|Zhang Xingyi at work [gywb.cn]|
GUIYANG, May 25 (Xinhua) — Zhang Xingyi lost her right arm in a traffic accident seven years ago. But she has become more able than ever in the uphill battle against poverty.
The 34-year-old village cadre in southwest China's Guizhou Province walks to work every morning, following the same route up a mountain slope, where acres of roxburgh roses have been planted.
Roxburgh roses, mainly planted at an altitude between 500 and 2,500 meters, bear fruit known for their richness in vitamins.
"All the flowers have borne fruit," said Zhang, pointing at a flourishing tree.
Zhang lost her right arm at the beginning of 2013, when her baby son was just one month old. Her husband left. She spent the rest of the year in tears.
One winter's day, she went to a post office to send a parcel. But she couldn't write properly with her left hand. Out of despair, she asked someone to fill out the information for her.
She couldn't help but burst into tears as soon as she walked outside.
"I had to find a way out. I can't count on other people's kindness my whole life," Zhang said.
On her way back, she bought tools and materials for cross-stitched embroidery. She was determined to make up for the lost arm.
About half a year later, Zhang finished a delicate cross-stitch picture measuring about three meters long and 1.6 meters wide, with flourishing flowers, dancing butterflies, and beautiful ladies on it.
In 2014, Zhang assumed a new post in Zhichang, a poverty-stricken village tucked away in the mountains that suffered from serious rocky desertification.
When she first started to use the only computer in the village office, she found her hand trembling a lot. But she soon became the most skilled operator in the village. And thanks to her computer skills, she was promoted to deputy head of the village Party committee, being the only female member.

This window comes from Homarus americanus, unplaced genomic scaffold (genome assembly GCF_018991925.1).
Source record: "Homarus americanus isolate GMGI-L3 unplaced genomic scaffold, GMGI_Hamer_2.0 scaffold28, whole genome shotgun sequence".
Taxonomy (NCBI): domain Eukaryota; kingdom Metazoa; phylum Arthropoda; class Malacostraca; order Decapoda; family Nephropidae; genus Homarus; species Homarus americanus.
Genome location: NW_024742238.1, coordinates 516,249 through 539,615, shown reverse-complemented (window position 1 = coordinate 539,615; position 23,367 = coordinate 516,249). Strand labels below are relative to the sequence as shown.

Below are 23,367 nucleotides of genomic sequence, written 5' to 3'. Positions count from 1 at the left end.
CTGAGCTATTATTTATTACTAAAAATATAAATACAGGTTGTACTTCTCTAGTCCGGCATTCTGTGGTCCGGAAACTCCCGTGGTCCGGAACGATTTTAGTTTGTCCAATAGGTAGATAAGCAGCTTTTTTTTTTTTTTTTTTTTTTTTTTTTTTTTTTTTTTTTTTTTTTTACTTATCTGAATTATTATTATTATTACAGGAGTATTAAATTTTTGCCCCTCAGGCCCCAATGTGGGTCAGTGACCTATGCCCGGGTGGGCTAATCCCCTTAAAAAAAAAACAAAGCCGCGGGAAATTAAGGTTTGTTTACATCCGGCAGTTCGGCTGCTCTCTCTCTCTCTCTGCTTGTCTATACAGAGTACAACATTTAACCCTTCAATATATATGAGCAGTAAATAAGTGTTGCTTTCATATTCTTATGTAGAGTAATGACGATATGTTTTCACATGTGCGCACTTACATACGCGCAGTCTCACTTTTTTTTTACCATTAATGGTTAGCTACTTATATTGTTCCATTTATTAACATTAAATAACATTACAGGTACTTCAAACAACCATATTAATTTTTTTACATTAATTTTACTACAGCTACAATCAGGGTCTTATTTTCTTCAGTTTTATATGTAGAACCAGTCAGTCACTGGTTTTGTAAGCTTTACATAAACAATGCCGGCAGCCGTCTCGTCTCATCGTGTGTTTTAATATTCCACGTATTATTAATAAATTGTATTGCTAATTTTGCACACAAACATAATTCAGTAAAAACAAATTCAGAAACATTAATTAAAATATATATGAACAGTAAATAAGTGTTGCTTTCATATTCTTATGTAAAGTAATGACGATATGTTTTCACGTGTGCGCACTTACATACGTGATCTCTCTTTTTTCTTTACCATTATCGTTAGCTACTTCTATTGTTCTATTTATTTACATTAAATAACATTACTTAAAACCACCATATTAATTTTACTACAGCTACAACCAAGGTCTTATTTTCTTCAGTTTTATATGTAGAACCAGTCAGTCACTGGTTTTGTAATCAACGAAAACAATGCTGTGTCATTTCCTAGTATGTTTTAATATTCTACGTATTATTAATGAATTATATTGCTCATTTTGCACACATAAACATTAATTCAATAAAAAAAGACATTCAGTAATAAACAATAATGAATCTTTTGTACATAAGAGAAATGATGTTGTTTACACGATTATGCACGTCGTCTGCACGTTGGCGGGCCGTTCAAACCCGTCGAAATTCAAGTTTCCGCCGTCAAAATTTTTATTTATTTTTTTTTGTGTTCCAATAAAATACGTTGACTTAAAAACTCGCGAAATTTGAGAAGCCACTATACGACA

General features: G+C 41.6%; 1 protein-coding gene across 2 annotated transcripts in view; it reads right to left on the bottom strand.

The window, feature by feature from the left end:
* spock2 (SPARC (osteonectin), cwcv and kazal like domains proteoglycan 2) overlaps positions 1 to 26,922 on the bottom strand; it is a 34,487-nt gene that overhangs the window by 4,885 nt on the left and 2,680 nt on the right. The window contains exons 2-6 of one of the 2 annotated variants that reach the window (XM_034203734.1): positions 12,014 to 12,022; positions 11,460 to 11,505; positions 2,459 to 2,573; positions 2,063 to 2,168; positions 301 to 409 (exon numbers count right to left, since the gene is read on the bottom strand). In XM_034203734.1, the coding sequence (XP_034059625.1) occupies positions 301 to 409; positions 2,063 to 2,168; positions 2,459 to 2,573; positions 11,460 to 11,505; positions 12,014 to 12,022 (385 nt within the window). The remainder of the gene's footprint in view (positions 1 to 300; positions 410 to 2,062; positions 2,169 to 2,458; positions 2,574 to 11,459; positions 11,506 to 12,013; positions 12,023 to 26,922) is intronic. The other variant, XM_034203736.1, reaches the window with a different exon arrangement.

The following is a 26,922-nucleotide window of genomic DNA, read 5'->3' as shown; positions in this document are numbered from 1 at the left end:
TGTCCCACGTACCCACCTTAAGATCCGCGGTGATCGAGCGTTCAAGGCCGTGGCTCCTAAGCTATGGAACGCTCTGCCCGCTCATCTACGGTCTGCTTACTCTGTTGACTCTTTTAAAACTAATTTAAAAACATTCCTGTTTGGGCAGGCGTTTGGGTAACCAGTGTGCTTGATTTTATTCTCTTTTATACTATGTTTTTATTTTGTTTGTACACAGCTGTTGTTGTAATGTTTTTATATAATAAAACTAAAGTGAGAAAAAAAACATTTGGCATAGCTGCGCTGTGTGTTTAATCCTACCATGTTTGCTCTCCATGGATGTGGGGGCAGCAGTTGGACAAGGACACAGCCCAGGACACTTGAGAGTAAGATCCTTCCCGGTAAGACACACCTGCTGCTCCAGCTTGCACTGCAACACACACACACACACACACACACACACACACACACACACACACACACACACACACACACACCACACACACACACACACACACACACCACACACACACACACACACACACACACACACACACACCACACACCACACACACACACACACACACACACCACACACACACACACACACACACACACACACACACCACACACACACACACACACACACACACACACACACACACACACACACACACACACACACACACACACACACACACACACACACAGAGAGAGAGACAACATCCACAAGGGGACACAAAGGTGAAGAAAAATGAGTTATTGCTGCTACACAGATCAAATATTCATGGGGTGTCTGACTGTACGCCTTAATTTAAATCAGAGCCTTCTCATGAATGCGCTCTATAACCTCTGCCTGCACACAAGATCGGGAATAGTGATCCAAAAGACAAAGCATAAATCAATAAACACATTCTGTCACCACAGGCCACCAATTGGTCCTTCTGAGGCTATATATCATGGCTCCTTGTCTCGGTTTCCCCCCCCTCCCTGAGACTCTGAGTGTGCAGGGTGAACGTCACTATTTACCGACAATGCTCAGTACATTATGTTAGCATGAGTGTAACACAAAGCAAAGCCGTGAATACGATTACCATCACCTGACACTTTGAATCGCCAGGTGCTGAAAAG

Guizhou is the main battlefield in the national poverty-alleviation efforts. To help poor households increase their incomes, the provincial government has paid a lot of attention to increasing the added value of the planting industry. In 2017, the village decided to plant roxburgh roses.
Start-up funding was an obstacle, but one that was soon solved.
"Seven cadres chipped in and got loans from the bank to set up a special cooperative," said Zhang. She was the first one to get a loan of 50,000 yuan (about 7,016 U.S. dollars).
To enrich the barren land, Zhang weeded, dug and planted trees with farmers every day.
"Zhang is devoted to her work," said Wu Zuodong, a poverty-relief cadre from the county. "With a coworker plowing with one arm beside you, you can hardly think about slacking on the job."
The total planting area of roxburgh rose trees to date has reached 198 acres.
"The amount of fruit produced by one tree ranges from 5 kg to dozens. The total revenue is expected to reach over 1 million yuan this year," said Zhang.
The village's poverty headcount ratio has been slashed from 48.7 percent in 2014 to 1.95 percent this year, according to Zhang, who knows almost every such figure for the village by heart.
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